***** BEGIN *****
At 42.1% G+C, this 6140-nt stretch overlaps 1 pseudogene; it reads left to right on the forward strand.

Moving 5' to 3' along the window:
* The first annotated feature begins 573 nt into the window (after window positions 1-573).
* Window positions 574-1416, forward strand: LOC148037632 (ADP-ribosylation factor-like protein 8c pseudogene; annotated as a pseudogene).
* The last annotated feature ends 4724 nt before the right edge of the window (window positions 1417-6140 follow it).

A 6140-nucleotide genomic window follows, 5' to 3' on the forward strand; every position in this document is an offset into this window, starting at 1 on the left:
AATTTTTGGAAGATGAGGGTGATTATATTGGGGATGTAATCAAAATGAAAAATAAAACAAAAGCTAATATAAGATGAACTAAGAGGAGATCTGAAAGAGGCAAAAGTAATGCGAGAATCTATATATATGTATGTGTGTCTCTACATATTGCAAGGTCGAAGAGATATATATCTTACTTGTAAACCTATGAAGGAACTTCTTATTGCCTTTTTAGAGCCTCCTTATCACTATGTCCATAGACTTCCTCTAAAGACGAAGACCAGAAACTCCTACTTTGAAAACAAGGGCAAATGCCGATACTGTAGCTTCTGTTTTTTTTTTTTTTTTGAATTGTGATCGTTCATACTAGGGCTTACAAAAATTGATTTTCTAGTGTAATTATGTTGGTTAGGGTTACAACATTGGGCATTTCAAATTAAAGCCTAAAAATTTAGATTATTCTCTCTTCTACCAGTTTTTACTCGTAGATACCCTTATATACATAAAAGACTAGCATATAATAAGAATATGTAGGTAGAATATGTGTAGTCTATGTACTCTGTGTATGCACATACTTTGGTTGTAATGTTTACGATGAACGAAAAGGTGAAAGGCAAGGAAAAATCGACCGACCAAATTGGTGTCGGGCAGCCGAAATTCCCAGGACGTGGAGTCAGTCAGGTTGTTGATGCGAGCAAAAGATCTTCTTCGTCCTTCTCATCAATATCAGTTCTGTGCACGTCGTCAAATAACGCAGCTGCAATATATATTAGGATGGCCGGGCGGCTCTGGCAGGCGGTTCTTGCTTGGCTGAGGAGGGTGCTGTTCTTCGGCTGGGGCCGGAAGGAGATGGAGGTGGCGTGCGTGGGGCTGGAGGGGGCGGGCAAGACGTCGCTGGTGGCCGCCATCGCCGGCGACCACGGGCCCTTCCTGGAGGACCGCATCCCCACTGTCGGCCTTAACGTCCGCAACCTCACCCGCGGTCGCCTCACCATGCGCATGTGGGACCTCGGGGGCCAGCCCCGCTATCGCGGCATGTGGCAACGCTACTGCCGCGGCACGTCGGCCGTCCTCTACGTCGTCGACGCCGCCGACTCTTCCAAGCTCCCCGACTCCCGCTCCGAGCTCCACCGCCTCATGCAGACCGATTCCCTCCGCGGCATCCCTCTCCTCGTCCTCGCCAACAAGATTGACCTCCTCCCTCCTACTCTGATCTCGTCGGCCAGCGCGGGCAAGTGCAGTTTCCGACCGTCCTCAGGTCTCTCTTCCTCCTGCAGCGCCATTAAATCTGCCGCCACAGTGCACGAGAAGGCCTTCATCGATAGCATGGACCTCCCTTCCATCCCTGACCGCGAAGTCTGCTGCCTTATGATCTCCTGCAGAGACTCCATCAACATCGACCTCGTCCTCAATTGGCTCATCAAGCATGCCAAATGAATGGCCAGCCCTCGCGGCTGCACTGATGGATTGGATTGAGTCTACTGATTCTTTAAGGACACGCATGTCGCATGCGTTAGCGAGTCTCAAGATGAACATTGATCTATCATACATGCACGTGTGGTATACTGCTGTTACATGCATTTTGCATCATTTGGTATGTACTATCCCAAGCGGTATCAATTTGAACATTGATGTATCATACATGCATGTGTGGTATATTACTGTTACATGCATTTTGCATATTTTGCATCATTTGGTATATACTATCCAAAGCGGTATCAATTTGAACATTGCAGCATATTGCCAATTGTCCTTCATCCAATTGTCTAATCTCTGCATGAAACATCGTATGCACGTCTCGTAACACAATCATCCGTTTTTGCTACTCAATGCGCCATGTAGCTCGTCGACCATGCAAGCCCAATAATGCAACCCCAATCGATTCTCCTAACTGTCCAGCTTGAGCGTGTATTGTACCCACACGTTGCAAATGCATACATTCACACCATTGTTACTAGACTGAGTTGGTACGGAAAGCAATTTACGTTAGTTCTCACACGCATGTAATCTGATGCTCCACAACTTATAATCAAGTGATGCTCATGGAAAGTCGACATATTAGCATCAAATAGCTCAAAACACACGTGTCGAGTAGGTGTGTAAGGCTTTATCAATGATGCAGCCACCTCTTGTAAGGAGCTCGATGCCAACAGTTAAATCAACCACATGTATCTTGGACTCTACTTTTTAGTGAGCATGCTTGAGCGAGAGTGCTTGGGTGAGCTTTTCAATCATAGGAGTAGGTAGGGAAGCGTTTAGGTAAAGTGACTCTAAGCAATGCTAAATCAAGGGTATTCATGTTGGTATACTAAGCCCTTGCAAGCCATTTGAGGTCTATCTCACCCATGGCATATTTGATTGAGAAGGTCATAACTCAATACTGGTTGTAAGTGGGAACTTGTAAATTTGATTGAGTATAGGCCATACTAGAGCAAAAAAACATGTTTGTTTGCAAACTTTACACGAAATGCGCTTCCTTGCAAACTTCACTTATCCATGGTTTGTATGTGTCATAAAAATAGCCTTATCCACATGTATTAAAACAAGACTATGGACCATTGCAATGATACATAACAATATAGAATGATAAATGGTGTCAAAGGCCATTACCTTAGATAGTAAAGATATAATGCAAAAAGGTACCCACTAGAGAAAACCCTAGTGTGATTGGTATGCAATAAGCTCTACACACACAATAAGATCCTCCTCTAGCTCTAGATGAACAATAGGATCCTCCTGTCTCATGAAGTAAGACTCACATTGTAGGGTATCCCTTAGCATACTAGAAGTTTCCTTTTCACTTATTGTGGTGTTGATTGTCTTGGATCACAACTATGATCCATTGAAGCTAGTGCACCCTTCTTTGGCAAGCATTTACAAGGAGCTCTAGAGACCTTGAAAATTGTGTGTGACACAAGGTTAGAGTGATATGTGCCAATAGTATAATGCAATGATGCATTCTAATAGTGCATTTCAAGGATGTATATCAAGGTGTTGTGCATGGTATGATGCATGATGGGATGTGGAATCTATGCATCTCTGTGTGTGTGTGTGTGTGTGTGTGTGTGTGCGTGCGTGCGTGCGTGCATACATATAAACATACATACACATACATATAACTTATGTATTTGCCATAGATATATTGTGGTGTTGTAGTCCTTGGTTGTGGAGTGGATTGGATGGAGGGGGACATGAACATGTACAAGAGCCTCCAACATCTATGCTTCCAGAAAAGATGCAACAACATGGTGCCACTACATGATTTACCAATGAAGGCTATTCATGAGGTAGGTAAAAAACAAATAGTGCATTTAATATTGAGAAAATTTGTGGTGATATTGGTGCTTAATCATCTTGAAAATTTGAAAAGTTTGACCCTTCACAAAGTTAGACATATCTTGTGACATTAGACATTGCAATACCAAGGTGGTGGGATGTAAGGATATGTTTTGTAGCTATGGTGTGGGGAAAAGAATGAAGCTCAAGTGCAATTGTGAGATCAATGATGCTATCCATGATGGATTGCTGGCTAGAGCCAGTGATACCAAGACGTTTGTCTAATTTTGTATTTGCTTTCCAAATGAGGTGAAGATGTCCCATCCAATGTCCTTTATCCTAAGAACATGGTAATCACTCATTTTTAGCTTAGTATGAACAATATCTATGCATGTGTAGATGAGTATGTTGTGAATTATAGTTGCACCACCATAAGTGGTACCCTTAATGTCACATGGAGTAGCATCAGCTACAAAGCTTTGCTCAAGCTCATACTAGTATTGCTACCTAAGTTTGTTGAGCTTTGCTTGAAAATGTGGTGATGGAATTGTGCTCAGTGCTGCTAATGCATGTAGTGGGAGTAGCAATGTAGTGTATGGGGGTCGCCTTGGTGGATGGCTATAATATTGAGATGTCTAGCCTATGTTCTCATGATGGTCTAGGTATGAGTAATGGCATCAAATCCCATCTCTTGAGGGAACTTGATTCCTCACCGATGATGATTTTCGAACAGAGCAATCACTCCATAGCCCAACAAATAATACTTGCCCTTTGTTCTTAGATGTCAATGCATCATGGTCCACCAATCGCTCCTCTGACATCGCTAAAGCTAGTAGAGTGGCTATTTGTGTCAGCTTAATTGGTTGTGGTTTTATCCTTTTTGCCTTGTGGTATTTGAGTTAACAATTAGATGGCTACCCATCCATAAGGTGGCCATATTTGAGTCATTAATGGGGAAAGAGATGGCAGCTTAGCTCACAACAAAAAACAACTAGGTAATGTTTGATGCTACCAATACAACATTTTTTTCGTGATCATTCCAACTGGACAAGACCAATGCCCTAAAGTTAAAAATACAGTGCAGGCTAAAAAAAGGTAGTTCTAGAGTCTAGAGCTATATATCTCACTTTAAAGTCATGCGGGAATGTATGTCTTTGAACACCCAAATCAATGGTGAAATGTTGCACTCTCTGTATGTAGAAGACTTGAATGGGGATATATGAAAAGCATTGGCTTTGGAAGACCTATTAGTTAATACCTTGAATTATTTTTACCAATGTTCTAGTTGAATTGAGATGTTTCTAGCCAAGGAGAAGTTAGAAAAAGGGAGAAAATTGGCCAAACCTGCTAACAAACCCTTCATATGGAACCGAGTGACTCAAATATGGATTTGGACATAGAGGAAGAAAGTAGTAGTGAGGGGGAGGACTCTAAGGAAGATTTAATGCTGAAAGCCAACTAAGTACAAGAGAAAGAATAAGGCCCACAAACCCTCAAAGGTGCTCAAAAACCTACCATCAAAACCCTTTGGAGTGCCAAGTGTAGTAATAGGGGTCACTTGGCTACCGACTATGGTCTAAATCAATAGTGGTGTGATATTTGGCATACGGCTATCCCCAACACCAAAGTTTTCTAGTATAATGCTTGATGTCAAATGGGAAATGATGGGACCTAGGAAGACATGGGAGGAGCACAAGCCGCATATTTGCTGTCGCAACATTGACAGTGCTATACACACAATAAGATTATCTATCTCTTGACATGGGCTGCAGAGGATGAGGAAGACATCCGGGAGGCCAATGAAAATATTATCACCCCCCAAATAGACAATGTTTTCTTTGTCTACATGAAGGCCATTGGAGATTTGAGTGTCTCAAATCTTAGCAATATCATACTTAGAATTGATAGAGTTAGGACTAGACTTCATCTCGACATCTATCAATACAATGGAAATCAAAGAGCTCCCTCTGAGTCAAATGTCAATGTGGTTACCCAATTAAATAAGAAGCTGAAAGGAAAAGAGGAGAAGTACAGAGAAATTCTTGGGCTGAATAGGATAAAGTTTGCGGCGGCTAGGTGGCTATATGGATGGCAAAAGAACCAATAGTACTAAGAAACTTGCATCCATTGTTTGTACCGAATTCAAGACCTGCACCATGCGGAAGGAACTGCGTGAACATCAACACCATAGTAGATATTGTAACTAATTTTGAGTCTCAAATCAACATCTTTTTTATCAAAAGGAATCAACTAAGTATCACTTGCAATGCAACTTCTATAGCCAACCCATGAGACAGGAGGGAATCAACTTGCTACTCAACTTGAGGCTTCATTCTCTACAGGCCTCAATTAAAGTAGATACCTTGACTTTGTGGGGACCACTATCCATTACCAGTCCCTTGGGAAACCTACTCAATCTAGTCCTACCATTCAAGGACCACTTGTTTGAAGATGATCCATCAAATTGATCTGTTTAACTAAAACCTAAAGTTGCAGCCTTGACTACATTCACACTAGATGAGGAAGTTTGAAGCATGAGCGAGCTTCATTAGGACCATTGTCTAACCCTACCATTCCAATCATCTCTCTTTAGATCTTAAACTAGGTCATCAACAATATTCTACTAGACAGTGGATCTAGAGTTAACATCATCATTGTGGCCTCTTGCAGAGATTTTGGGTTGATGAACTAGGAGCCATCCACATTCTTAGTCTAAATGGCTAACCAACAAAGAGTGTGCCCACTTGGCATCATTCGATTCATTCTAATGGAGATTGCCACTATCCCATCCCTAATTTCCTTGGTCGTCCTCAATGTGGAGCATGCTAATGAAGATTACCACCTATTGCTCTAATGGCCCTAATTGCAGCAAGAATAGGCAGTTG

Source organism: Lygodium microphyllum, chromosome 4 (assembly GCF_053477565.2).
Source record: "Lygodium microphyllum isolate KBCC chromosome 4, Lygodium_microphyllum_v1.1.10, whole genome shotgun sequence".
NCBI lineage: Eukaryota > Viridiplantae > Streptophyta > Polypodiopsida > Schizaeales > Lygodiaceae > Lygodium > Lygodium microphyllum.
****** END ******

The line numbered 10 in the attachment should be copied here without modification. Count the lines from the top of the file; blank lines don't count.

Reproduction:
NCBI lineage: Eukaryota > Viridiplantae > Streptophyta > Polypodiopsida > Schizaeales > Lygodiaceae > Lygodium > Lygodium microphyllum.